Can you discuss any works of translation or a book that you’re currently working on?

I have just finished translating “1566,” a Chinese bestseller that revolves around a series of fictional events that unfolded during the last five years of Emperor Jiajing’s reign in the 16th Century. The book, a page turner, offers an unflinching look into the brutal power struggles inside the imperial court, and the deceitful alliances between politics and business.The book was adapted into a popular TV series in China and the public see it as a parody on current Chinese politics.

In addition to translations, I’m also working on an autographical novel, which is based on a murder story that I had heard of long ago. The story depicts the dramatic political and cultural transformation in the aftermath of Mao’s death in 1976. In a way, it’s a sequel to my memoir.

What do you recommend to people who want to dive into memoir writing? 

My first advice to people who think they have a great story to tell is to find time and write it. After my memoir came out, I’ve met a lot of people who have shared their incredible family stories with me and asked how to go about writing them. I always tell people to stop talking about their ideas and get them down in writing. Jot down whatever comes to you mind. There’s no need to worry about the logic or the narrative structure. Once you have a first draft – no matter how bad it is, in this way it becomes real and more productive. If you don’t write it down, you end up talking about it for ten years and it’s simply an idea.

The process of memoir writing, especially the initial stage can be arduous because it brings up all your old memories and repressed feelings. When I first started, I had problems sleeping at night. For about a month, I would go to bed at six in the morning. The writing dragged me back to my past. A lot of the memories are quite unpleasant. There are a lot of regrets.  Sometimes, the feelings were so intense that it felt like I couldn’t even breathe. The process forces you to face your past honestly.  Look back, it’s really a self-healing process.

Once you go through this self-examination stage and get a draft down, you should step back for a few weeks. Then, you can gradually improve on your first draft, restructure it, delete or add more stories. Often times, your second draft might be completely different from the first draft but it gets you going.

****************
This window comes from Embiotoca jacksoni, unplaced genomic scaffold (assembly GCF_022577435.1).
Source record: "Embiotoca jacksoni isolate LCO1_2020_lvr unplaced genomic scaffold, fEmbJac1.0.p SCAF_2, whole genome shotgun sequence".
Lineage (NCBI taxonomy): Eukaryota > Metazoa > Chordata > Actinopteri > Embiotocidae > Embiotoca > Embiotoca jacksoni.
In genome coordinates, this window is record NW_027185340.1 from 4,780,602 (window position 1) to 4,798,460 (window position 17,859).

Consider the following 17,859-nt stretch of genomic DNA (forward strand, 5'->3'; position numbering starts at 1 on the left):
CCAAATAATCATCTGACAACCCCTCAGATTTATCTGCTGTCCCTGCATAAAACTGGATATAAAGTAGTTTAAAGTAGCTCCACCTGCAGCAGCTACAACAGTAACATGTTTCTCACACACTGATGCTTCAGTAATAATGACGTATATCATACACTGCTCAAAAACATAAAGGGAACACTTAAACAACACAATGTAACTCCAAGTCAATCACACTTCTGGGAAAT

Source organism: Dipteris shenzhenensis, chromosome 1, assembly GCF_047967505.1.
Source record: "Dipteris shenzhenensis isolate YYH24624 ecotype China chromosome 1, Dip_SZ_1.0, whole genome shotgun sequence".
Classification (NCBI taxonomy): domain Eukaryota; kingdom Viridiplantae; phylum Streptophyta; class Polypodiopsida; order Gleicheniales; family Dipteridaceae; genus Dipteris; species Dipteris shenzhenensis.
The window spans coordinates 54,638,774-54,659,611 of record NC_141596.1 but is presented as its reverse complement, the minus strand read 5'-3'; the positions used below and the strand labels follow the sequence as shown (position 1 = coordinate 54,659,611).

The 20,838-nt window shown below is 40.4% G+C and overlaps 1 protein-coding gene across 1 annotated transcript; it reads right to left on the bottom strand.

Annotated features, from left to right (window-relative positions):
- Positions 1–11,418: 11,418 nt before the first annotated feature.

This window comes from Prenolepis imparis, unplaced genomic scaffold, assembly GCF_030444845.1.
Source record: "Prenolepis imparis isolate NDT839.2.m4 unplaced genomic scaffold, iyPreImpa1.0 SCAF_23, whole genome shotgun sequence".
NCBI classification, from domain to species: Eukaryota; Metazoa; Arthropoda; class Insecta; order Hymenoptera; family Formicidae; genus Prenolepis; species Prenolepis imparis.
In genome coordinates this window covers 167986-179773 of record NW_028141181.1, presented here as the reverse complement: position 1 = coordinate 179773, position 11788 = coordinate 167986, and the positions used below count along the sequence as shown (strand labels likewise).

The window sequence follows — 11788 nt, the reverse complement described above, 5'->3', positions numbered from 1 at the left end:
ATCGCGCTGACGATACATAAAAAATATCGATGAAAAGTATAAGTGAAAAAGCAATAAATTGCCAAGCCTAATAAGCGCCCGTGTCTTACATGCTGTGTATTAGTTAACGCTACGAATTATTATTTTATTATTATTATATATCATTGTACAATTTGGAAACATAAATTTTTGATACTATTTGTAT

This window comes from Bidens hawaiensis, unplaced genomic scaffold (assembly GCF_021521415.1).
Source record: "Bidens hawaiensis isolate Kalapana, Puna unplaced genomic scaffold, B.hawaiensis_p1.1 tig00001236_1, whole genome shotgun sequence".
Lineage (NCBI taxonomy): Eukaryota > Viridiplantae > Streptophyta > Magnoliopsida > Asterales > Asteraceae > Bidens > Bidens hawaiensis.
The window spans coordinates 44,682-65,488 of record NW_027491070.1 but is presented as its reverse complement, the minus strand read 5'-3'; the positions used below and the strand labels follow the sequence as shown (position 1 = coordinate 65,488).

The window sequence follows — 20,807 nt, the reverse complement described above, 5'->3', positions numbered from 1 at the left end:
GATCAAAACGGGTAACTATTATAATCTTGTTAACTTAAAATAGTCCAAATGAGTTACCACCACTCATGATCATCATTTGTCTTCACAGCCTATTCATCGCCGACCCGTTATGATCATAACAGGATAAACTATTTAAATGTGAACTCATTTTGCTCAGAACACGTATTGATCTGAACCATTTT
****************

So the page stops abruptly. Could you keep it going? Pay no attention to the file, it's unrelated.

For those who are not sure if you can find an agent or publisher for your memoir, I would recommend that you pick segments of what you have written and turn them into short personal essays. Send them to a newspaper or magazine. If the essay is about your parents, submit to a magazine during Mother’s Day or Father’s day, when the publications always need good stories. Getting it published will give you the attention and the confidence you need.

Lastly, get a real job first and do your memoir writing or translation in your spare time. That’s just my experience.


Wenguang Huang, a Chicago-based journalist, writer and translator, is the author of The Little Red Guard,  a memoir that chronicles his growing up in central China during the 1970s and reveals his family striving to fulfill a grandmother’s last wish during a period of rapid societal change. The book was a Washington Post Best of 2012 pick. In 2014, he co-authored A Death in the Lucky Holiday Hotel with Ho Pin. The book chronicles the fall of Bo Xilai and depicts the inner workings of the Chinese Communist Party. Huang started introducing contemporary Chinese writers to the West in 2004, when he translated Chinese writer Liao Yiwu’s The Corpse Walker: Real Life Stories: China From the Bottom Up. His other translations include Liao Yiwu’s God is Red and For a Song and One Hundred Songs and Xianhui’s Women from Shanghai. Huang is the recipient of the 2007 PEN Translation Fund Award and his translations and journalistic writings have  appeared in, the New York Times, the Asian Wall Street Journal, the Chicago Tribune, the Paris Review, and Chicago Public Radio.

Brevity’s Associate Editor, Victoria Buitron, graduated from Hunter College CUNY with a degree in translation and interpretation. She is currently an MFA candidate at Fairfield University’s low-residency program. Find her at and on Twitter at @kikitraveler30.

On Translation: An Interview with Wenguang Huang

April 6, 2020 § 1 Comment